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Whatever a woman wants to do with her life, shouldn't it be the woman's choice, as long as she is happy and content in doing it well?
Whatever a woman wants to do with her life, shouldn’t it be the woman’s choice, as long as she is happy and content in doing it well?
The other day, I was browsing through the children book section in Crosswords, Hyderabad when I heard someone call out my name. It was a familiar voice but I had not heard it in more than a decade and a half.
I raised my head to see a graceful woman in a pastel green phulkari-work sari. I couldn’t quite associate what I saw with what I had in mind. However, she kept walking towards me with definite steps. When it turned out to be Ankita – an old college friend who I had fully lost touch with, my happiness knew no bounds. We hugged excitedly and a river of warmth surrounded us in those few moments. True! Old friends can lift your spirits by their presence alone.
Ankita was with her family at the bookstore. She quickly introduced me to her twins; two lovely nine-year old girls and her husband. Ankita, it turned out, was based in Hyderabad. Knowing I was to fly back to Delhi the following day, she told me in no uncertain terms that I was staying at her house that night. My first reaction was to politely decline her offer but then she was insistent, and somewhere I was eager to spend more time with her too.
Come evening and I was at her house, ringing the doorbell. She answered it and we were like schoolgirls once again. Excited, giggly, nostalgic! Ankita had a charming home wherein each piece of furniture, each artefact, every bit of furnishing spoke of how lovingly they had all been put together. The calm in her house came from a consistent inflow of good, peaceful energy.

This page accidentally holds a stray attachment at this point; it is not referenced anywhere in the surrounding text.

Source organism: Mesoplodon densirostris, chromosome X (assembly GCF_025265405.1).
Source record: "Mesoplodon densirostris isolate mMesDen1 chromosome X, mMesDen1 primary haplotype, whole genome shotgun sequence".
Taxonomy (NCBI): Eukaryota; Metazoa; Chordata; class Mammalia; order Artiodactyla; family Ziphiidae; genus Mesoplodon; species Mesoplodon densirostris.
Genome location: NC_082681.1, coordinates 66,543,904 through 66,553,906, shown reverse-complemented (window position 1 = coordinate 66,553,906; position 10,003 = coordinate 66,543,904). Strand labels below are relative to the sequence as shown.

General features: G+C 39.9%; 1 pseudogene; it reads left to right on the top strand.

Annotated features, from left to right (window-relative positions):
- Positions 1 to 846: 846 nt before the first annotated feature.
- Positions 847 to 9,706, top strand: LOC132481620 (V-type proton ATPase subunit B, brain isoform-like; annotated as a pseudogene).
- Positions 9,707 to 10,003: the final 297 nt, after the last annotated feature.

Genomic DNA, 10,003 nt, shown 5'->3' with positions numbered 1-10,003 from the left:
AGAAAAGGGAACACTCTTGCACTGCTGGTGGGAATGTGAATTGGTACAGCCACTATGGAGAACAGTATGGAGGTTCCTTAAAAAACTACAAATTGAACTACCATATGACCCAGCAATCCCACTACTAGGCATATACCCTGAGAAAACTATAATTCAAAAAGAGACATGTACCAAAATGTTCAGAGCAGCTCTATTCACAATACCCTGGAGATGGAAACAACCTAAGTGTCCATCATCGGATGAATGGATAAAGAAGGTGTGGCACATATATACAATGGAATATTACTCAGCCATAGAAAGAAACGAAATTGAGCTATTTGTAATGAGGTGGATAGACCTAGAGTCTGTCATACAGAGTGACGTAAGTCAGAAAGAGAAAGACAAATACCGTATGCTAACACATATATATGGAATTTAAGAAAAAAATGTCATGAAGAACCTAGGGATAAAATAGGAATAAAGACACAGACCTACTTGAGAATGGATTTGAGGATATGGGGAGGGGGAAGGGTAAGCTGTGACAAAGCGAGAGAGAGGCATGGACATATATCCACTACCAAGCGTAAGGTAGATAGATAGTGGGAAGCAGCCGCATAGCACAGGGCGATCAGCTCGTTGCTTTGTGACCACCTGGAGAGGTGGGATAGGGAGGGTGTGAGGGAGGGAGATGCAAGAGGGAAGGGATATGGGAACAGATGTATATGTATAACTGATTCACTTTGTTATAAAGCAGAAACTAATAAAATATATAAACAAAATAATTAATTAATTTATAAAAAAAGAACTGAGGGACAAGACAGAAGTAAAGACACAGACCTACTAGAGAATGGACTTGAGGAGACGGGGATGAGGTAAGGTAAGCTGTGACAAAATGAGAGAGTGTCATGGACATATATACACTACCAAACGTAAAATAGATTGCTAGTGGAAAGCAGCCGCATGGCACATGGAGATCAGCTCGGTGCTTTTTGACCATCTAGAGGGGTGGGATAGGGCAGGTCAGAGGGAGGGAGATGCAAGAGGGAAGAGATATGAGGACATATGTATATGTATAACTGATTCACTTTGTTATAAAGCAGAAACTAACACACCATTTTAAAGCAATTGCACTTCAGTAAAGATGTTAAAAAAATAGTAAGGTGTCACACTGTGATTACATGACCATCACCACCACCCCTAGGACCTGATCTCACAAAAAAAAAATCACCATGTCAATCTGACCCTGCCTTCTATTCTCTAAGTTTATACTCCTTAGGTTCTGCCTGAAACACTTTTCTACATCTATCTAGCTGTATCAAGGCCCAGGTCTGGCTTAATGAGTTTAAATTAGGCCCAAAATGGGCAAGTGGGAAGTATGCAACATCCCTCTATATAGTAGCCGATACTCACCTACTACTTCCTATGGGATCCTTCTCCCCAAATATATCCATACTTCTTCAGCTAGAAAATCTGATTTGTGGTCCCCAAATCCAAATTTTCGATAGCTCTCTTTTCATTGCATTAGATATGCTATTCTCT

She had prepared a lavish dinner in anticipation. I couldn’t believe that our college tomboy not only knew cooking but knew it the ‘gourmet’ way. Her wonderfully mannered kids and her very-much-in-love, understanding husband decided to give us old friends time for ourselves while they called it a night.
We talked of all things old and new, of how our lives had changed, of how we ourselves had changed with the years. “Day to day all looks the same, but come next season or year and you realise so much has changed,” I remarked and she teased me on my philosophical ageing.
Old friends, especially women need nothing but a hearty conversation when they meet up. The comfort of not being judged since you have seen each other in your barest elements is liberating. I had a lot to say and she had a lot to hear. Then she had a lot to say and I had a lot to hear. Back in those days, I had never envisioned Ankita like this.
Ankita, the way I knew her years back was a different person altogether. I had never seen her wear a salwar kameez or a sari or anything remotely Indian. She had prided herself in being a tomboy. She had participated in biker rallies and not as a pillion rider. Sometimes she would dish out freakish biking stunts purely for the purpose of audience entertainment.